lunchtime walk

A man who works in my building rides his bike across the street to the grassy patch in front of the seafood restaurant. There he sits on a portable chair and smokes cigars during his lunch break. I find this an interesting pastime.

People from other countries stroll on the promenade. I can usually spot them before I hear their foreign tongues. It’s usually the subtle or not-so-subtle differences in fashion that tip me off. Others just don’t look American at all. Something in their bearing or gait or facial expressions. Less fleshy and stupid looking.

Tourists swarm the place because it’s the high summer season. Overheard for real: “Should we do Hard Rock?” Imagined rest of conversation: “It’s so nice to go to other cities and see all our familiar places. If things were different it would be scary. Oh look, it’s the Cheesecake Factory. I hear they hate gays just like all my friends back home.”

Here we have the National Aquarium. It’s not like Sea World, but it still makes me think of that episode of The IT Crowd when Roy is dating a girl whose parents died in a fire at a Sea Parks (the fake British equivalent of Sea World). He becomes obsessed with figuring out how, with all that water around and considering the concrete stadium has a total of 12 exits, they could have possibly died in a fire. Much like all IT Crowd episodes, of which I’m not ashamed to say I’ve watched at least two if not three times each, it is hilarious. Of course it’s British. The mainstream American humor palate is so much less refined.

But I digress from my walk.

The harbor smells like a rancid cesspool. I hope the visitors bureau is working on that.

Many women walk around with babies attached to their chests like parasitic blobs.

I don’t walk long. It’s important to strike a balance. If I’m outside too long I feel worse when I go back in. However, at least the temperature in my office is no longer hovering in the subarctic range. That is a plus.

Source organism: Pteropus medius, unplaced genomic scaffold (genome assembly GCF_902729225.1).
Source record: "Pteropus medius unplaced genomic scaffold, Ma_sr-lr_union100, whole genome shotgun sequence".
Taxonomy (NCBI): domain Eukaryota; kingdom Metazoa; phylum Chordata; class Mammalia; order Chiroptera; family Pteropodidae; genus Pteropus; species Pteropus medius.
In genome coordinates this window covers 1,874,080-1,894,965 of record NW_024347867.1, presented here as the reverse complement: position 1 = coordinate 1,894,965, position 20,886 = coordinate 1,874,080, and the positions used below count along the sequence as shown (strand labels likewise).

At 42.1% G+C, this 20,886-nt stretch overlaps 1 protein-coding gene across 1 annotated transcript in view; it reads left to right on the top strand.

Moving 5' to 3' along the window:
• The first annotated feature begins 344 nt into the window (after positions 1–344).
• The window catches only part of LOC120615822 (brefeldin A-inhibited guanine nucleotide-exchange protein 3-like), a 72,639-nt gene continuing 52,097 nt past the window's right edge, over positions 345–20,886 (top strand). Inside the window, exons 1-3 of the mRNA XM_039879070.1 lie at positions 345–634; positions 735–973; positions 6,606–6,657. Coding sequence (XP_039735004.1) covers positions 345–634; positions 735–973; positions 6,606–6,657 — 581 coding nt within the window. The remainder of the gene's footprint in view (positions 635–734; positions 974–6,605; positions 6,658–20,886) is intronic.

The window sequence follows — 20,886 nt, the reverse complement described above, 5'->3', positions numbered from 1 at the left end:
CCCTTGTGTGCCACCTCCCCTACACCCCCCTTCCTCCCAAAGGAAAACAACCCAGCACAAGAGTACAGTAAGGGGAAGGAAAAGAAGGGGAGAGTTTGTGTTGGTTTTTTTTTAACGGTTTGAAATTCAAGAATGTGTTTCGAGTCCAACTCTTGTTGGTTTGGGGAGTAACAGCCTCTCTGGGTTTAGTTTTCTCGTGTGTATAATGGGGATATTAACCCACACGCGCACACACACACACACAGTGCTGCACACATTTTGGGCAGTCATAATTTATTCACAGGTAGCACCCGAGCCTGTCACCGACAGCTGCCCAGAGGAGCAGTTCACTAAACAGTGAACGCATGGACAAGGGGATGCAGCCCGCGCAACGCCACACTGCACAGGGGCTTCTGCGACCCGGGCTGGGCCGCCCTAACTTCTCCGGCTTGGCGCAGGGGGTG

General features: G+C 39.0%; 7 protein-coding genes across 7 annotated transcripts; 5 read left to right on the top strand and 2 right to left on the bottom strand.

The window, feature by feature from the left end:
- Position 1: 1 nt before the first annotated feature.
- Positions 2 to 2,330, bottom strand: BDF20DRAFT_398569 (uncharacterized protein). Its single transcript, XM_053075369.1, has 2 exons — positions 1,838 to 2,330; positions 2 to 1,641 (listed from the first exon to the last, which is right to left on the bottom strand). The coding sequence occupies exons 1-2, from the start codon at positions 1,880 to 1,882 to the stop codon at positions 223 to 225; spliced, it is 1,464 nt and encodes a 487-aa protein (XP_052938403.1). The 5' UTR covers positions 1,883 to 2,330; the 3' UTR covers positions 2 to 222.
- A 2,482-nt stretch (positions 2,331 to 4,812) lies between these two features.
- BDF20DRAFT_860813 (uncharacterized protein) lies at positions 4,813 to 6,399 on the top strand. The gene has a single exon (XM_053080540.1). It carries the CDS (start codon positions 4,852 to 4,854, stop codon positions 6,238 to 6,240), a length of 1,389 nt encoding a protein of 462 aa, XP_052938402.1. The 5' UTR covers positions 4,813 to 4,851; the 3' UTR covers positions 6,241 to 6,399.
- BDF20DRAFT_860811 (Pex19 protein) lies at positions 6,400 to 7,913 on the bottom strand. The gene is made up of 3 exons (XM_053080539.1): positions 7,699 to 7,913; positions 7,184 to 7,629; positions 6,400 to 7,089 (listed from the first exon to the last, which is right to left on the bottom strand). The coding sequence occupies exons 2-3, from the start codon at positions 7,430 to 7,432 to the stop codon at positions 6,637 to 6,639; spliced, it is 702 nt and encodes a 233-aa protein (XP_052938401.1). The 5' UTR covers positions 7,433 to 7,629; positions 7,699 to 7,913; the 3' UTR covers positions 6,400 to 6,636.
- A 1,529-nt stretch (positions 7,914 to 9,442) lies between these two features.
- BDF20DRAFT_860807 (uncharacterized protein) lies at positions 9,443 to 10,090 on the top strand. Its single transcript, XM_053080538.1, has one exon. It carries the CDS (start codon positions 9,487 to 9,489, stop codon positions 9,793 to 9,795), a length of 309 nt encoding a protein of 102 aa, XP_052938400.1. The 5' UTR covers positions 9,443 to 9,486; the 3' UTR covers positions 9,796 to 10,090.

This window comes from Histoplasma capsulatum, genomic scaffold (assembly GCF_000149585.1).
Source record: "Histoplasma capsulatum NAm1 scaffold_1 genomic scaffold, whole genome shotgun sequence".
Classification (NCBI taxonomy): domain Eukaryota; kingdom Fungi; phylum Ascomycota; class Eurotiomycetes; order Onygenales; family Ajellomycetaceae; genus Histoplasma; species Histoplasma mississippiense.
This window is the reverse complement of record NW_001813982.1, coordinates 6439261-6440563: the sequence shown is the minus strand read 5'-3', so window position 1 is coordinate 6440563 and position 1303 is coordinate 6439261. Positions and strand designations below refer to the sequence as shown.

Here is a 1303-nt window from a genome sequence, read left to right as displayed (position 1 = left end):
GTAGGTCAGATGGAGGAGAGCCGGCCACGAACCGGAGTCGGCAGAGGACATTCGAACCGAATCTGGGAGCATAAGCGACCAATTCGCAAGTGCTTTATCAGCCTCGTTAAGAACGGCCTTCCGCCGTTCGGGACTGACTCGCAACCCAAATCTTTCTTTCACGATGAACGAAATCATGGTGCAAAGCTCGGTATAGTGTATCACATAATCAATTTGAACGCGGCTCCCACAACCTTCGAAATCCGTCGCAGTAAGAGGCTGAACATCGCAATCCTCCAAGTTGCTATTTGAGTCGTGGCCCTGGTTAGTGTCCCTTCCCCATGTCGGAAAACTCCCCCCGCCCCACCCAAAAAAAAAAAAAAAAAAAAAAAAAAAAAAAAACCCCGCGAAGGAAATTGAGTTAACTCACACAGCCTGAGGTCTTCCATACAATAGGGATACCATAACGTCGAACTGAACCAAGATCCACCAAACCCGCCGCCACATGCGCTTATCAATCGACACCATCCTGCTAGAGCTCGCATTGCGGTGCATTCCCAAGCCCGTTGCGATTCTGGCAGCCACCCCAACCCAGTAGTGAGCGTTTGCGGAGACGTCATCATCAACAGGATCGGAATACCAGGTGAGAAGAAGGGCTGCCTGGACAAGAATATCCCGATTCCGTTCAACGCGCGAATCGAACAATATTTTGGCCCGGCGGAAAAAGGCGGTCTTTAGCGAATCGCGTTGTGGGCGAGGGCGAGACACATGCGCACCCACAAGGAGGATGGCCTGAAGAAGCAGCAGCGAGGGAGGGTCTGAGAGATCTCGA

In the lobby I assess the elevator situation. I hate riding with other people in an elevator. I hate everything to do with elevator use, but I will not go into it all here. Building security keeps the stairs on lockdown so even though I only work on the third floor I’m supposed to ride the elevator every time. You can go down the stairs (not up), but according to the sign on the door you’re not supposed to do so unless it’s an emergency. This enrages me. I still go down them, as do others on my floor. Anyway, if there are a lot of people milling around waiting for an elevator I usually go to the other side, which is what I do today. I’m about to enter an empty elevator when a man comes running across the lobby. How can anyone be in such a hurry after lunch that they can’t wait two seconds for another elevator. I’m embarrassed for him. He chokes out a breathless ‘thanks’ before fiddling with his smart phone. They all do. Smart phone fiddling has replaced watching the floors light up on the sign above the door as ‘the’ activity to do in an elevator. I stare at the floor.

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  1. I read this post on my smart phone.

    • In an elevator?

      • No. In a boring city council meeting.

        • Did you read it out loud? That would’ve been cool. You could’ve gone up to the podium like at that other meeting where you got tricked into speaking.

      • I read this post after disembarking from an elevator ride with two parasitic blobs. But like two weeks after.

        • See, this is another problem with elevators. You never know what will be lurking in there. I only hope that the blobs had already found hosts so that you weren’t in any immediate danger.

  2. I just remembered that I had these recurring zombie dreams when I was myself a mere blob. All my classmates staggered down hallways with their arms outstretched and I pretended to be one of them. Do you think I’ve just been emblobbed this entire time.

    • It’s possible. The mere fact that you’re familiar with the term ’emblobbed’ raises questions in my mind. But wait. Your classmates were acting like zombies or they were zombies? And you were a blob pretending to be a zombie? This bears closer examination.

  3. Unconsciously, I may or may not have been a blob. This is remedy-able, as one begins to gain consciousness. Subconsciously, whilst bedecked in my fugue state attire, I was a performance-art zombie. My classmates, on the other hand, were zomblobbies, now that I think of it.

    • I see. Zomblobbies are the worst. It’s good you mimicked them, otherwise they may have gnawed your kneecaps off.

  4. “In one of my recurring nightmares, gravity is so heavy that the chubby pseudo-humans who wander the empty surface of the earth move in slow motion through an endless moonlit night.”
    –Édouard Levé

  1. spring sprang sprung | lost gander


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